Roy Campanella Wins His Second MVP, 1953!

Roy Campanella Wins His Second MVP, 1953!

Subscribe to my blog for automatic updates and Free Bonus Reports: “Memorable World Series Moments” and “Gary’s Handy Dandy World Series Reference Guide.”

Roy Campanella Photo Gallery
Click on any image below to see photos in full size and to start Photo Gallery:

 1953: Roy Campanella Wins His Second MVP!

Sixty-four years ago today, November 27, 1953 Roy Campanella was named the National League MVP, his second of three awards (1951, ’53, and ’55). It was a great year for Campy, which included an historic start to the season…

On May 10, 1953 Roy hit a double and a home run in a game against the Phillies at Ebbets Field. With those two hits, Campy drove in all five runs in the Dodgers’ 5-0 victory. The five tallies gave him more than 40 RBIs in the first 30 games of the season, a feat that wouldn’t be matched for 44 years until Tino Martinez did it in 1997 with the Yankees.

And after that great start to the 1953 season, what a year Campy put together! It was the best of his three MVP seasons. He hit .312, with 103 runs, a league-leading 142 RBIs, 41 home runs, a .395 on-base percentage, and a .611 slugging average. His 154 OPS+ placed him well above average among his major league contemporaries (100 being the major league average).

In the featured photo above, we see Roy Campanella flicking away Billy Martin at home plate like he was a ragdoll. This is the final out in Game Four of the 1953 World Series.

Campy played in his first game on April 20, 1948, a year after Jackie Robinson broke the major league color barrier. Over his 10-career, all with the Brooklyn Dodgers (1948-’58) which was unfortunately cut short by his debilitating auto accident, the eight-time All-Star  hit .276, with 1167 hits, 627 runs, 856 RBI’s, 242 home runs, a 360 on-base percentage, and a .500 slugging average. In each of his three MVP seasons, he batted more than .300, hit more than 30 home runs and had more than 100 runs batted in.

His 1949 All-Star selection made him one of the first four African-Americans honored, along with Jackie Robinson, Don Newcombe and Larry Doby. He played in every All-Star game from 1949-’56. In 1950, he hit home runs in five straight games. Campanella caught three no-hitters during his career: Carl Erskine’s two on June 19, 1952 and May 12, 1956; and Sal Maglie’s on September 25, 1956. Defensively, he was one of the best ever. During his career he threw out 57% of potential base stealers, the highest percentage by any catcher in major league history.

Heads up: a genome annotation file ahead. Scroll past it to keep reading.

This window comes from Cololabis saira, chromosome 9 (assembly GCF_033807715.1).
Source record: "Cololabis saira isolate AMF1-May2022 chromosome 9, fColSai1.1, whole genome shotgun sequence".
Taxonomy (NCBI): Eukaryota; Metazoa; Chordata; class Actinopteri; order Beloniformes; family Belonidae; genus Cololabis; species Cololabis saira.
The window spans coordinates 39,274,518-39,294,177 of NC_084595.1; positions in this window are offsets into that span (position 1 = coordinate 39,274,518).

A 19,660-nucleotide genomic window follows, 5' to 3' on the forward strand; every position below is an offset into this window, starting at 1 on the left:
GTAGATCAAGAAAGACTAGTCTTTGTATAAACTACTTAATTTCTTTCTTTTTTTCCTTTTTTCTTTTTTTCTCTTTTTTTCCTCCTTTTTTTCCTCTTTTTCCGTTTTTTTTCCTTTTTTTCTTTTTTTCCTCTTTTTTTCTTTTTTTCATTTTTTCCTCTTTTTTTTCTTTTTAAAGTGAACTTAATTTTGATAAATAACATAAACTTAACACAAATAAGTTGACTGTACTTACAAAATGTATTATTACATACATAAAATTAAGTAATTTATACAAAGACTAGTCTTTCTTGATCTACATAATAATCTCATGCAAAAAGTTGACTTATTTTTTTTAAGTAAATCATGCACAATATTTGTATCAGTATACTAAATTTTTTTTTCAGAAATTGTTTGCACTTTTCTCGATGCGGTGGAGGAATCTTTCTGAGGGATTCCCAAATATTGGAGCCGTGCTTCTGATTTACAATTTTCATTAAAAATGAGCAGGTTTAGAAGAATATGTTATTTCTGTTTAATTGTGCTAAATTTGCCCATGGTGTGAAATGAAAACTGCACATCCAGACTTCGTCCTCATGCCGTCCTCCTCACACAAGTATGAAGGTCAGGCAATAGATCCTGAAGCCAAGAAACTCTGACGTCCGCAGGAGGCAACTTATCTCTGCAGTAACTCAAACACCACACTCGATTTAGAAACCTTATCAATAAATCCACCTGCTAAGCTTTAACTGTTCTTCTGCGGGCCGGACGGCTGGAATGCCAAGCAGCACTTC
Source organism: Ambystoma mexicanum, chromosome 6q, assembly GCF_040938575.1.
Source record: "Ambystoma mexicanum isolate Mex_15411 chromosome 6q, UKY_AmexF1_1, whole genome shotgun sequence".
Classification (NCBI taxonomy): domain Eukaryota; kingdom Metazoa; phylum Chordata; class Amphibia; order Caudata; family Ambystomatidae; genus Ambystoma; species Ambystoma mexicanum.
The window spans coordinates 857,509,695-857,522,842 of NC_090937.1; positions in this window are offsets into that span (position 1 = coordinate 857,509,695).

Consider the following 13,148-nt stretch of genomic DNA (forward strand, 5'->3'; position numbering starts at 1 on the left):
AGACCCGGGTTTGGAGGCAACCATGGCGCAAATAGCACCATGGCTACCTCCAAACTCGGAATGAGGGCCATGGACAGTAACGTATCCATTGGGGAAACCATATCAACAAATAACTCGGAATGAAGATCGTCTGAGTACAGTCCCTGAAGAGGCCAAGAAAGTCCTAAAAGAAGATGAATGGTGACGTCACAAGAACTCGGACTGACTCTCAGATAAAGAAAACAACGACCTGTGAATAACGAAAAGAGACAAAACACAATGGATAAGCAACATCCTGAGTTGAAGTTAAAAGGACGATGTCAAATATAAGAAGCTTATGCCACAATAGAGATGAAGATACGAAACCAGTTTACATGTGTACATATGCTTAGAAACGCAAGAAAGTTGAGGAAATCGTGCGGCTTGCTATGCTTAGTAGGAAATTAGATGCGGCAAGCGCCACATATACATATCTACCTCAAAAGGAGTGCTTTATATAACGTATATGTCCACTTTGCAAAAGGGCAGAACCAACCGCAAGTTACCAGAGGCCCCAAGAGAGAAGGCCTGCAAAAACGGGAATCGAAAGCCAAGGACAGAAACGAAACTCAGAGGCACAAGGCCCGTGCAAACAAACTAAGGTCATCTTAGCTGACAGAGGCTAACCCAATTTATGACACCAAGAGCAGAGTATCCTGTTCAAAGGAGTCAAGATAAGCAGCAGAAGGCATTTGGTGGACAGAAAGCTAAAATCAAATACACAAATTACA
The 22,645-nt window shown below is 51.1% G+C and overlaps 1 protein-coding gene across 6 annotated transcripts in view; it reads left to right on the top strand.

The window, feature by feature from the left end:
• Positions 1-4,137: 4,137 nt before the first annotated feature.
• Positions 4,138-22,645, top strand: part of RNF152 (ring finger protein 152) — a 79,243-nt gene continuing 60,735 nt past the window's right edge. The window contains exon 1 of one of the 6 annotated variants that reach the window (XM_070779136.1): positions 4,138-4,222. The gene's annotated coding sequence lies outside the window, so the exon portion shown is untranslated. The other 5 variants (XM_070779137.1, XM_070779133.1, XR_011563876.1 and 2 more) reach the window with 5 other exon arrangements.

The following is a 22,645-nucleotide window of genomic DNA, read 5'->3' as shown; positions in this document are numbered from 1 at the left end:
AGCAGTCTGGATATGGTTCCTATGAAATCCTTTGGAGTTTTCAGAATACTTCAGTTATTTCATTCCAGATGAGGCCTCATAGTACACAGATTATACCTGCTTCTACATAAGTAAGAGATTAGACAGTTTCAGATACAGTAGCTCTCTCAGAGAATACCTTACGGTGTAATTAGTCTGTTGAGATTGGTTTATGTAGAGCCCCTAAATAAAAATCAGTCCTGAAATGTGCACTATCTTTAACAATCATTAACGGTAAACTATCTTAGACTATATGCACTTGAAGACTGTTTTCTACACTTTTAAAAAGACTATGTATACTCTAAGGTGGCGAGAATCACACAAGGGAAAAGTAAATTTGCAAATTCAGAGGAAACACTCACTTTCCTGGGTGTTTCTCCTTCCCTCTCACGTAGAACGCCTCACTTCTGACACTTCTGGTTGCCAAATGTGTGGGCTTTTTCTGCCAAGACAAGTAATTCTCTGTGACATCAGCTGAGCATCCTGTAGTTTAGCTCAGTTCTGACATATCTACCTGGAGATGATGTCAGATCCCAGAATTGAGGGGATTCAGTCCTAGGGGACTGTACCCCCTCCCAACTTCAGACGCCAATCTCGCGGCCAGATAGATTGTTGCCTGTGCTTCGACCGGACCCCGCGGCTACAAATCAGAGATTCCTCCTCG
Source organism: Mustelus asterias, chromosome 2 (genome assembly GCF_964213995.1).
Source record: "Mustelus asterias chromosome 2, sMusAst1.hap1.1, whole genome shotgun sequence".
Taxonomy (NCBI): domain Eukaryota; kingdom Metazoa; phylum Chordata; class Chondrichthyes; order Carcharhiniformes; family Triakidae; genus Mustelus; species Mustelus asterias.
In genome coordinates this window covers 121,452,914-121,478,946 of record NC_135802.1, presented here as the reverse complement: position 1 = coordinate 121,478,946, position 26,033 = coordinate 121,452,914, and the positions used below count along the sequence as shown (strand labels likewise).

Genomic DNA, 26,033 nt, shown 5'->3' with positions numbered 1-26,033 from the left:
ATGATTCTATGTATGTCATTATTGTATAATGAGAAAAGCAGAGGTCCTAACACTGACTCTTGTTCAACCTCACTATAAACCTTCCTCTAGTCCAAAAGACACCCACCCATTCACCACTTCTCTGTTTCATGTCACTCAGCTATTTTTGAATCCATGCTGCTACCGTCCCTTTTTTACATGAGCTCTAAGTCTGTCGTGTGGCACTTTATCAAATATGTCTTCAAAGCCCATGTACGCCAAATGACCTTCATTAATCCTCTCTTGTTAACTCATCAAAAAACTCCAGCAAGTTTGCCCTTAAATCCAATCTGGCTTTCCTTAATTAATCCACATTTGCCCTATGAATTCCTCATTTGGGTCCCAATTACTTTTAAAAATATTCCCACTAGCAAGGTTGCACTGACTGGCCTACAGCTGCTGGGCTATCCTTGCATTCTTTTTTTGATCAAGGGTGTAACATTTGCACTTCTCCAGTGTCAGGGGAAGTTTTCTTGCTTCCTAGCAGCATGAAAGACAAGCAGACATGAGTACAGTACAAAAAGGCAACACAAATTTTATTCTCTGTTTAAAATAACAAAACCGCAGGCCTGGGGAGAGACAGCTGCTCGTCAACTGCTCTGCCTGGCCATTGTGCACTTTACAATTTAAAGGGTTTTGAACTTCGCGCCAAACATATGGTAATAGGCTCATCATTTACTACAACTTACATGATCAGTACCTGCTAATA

In 1955 he helped Brooklyn win its first-ever World Series championship. After the Dodgers lost the first two games of the series to the Yankees, Campanella hit a two-out, two-run home run in the first inning of Game Three. The Dodgers won that game, then got another home run from Campanella in a Game Four victory that tied the series. They went on to win the series in seven games, their first in four tries against the Yankees.

After he retired as a player, Campanella held positions in scouting and community relations with the Dodgers. He was inducted into the Baseball Hall of Fame in 1969. On June 4, 1972, the Dodgers retired Campanella’s uniform number 39 alongside Jackie Robinson’s number 42 and Sandy Koufax’s number 32.

Visit Our Web page: “Baseball History Comes Alive!” now with over 95K views!:

http://wp.me/P7a04E-2he

Gary Livacari

Photo Credits: All from Google search

Information: Excerpts edited from the Roy Campanella Wikipedia page.

Statistics from Baseball-Reference.com

“Friend” me on Facebook: https://www.facebook.com/gary.livacari.9

Visit Our Web page: “Baseball History Comes Alive!” now with over 133K hits!:
http://wp.me/P7a04E-2he

Check out my new e-book, now available on Amazon: “Memorable World Series Moments” https://www.amazon.com/dp/B077L85D7C?

Do you have a baseball book project in mind? I can professionally edit and help you effortlessly self-publish and even convert to a paperback. Contact me with any baseball project ideas: Livac2@aol.com

 We are a participant in the Amazon Services LLC Associates Program, an affiliate advertising program designed to provide a means for us to earn fees by linking to Amazon.com and affiliated sites. Click here to view Amazon’s privacy policy

 

I’m a baseball historian who also loves to write. My forte is identifying ballplayers in old photos, and my specail interest is the Dead Ball Era.

Leave a reply

%d bloggers like this: